Punching in

May 3, 2022

By Nate Smelle

It’s fair to assume that almost everyone reading this has had several jobs throughout their lifetime. For many of us, especially those who began their working life as a child labourer at a family business, we have spent more time developing our work ethic than doing anything else.

I was eight-years-old when I first punched in at my family’s sporting goods business in St. Catharines. Looking back on my entrance into the working world, I realize now that I was not hired for my expertise in pricing hockey tape or restocking the stick rack. Although at the time I thought I was working hard, the reality was that I was hardly working. As I recall, often, once I was finished with my in-store duties of pricing and restocking items, my father or grandfather would ask me to test out the merchandise. For a boy between the ages of eight and 12, this was a pretty sweet gig. Twenty dollars a week to carry a few dozen hockey stick bundles, price hockey equipment, and test drive recently restored used bicycles; really, does it get any better at that age?

While some might rightfully scream nepotism, the reason I was brought onboard the Niagara Cycle and Sports team at such a young age was for the important life lessons the experience would give me. Over the years on the job, more tasks were added to my list of duties. By the time I started high school, I had learned how to: sharpen skates; true a wheel; assemble a bike; put an illegal curve on a hockey stick with a propane torch; work the cash register, conduct inventory, and count the day’s earnings.

In one way or another, each of these skills have served me well throughout my life. Still, as useful as this technical knowledge has been, the most important lesson I took away from the experience came from observing how everybody approaches work differently.

Hark back to the moment this lesson first began to sink in; my Dad was teaching me how to run brake cables and set up the gears on a mountain bike. Noticing through the spokes of the wheel that I was paying attention to what he was doing, he tightened the nut on the front axle and asked if I understood why he was tightening each side a little bit at a time.

“To balance it?” I responded with a question.

Nodding in agreement, he went on to explain to me why it is important to pay attention at work, and in life in general. He then told me a story of how one of his staff – a 16-year-old aspiring part-time bike mechanic – had recently taught him a trick to remove the tires from a new type of high-end racing bike without scratching the rims.

Although he had been repairing many different kinds of bikes for more than 20 years, and this kid had just started a few weeks earlier, my father explained how by watching his young apprentice’s technique, he discovered a simple trick that helped prevent any damage to the bicycles during assembly.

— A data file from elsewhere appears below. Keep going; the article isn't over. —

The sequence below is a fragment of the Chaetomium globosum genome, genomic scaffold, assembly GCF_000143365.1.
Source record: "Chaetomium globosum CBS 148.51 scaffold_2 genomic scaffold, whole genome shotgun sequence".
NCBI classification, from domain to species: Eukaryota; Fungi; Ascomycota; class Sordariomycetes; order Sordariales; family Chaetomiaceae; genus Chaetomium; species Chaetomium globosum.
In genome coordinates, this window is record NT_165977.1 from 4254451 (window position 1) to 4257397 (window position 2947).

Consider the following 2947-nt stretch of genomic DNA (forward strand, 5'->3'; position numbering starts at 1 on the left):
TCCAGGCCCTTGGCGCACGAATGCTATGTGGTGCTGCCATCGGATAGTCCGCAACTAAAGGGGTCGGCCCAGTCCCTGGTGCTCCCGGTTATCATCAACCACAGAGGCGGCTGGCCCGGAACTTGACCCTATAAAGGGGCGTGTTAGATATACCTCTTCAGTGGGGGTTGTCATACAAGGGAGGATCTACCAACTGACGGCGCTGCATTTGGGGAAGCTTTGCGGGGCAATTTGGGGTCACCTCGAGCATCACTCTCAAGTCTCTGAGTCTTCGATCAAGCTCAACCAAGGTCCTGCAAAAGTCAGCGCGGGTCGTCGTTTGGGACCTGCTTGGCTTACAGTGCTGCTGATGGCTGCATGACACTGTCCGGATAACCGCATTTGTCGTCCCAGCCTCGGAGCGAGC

Hammering the teaching home, he told me that whether someone had been doing a job all their life, or whether it was their first day on the job, I could learn something from them.

“Watch how they do what they do,” I remember him saying. “Ask questions. You might not learn anything new about what they are trying to teach you, but if you pay close enough attention, you will learn something valuable.”

From one job to another this teaching continues to serve me until this day.

For about two years in my early twenties I drove a truck; usually hauling auto parts, paper, or diamonds from St. Catharines to Lockport, New York to Newmarket and all places in between. Often spending 12 to 14 hours each day, observing industrial landscapes and those who earn a living from such places, I started asking questions when I noticed the smell of sulphur and a variety of unknown chemicals hovering in a haze over the factories I frequented. Speaking with the workers as I waited for the forklift to unload my cargo, I soon discovered that although most of the people I met were aware of the danger the lingering toxins posed to their health, they did not know the basic rights in place to protect themselves as a worker in Ontario.

Though I am writing this column on May 1, by the time this page hits the press International Workers’ Day 2022 will be a distant and vague memory for many employers. However, for the working class, it is critical for us to celebrate May Day every day by demanding healthy, safe, and fair working conditions. Every time we punch in, for the sake of our health and happiness, we must remember that in Ontario, workers have the right to: know about health and safety matters; participate in decisions that could affect their health and safety; and, refuse work that could affect their health and safety, and that of others.

When we take the time understand our rights and why they exist, we earn the opportunity to pay attention to when they are not being upheld. With this opportunity in hand, it then becomes our responsibility to insist that we, as workers, are being respected. Without such mutual respect between employers and workers, true progress is impossible.



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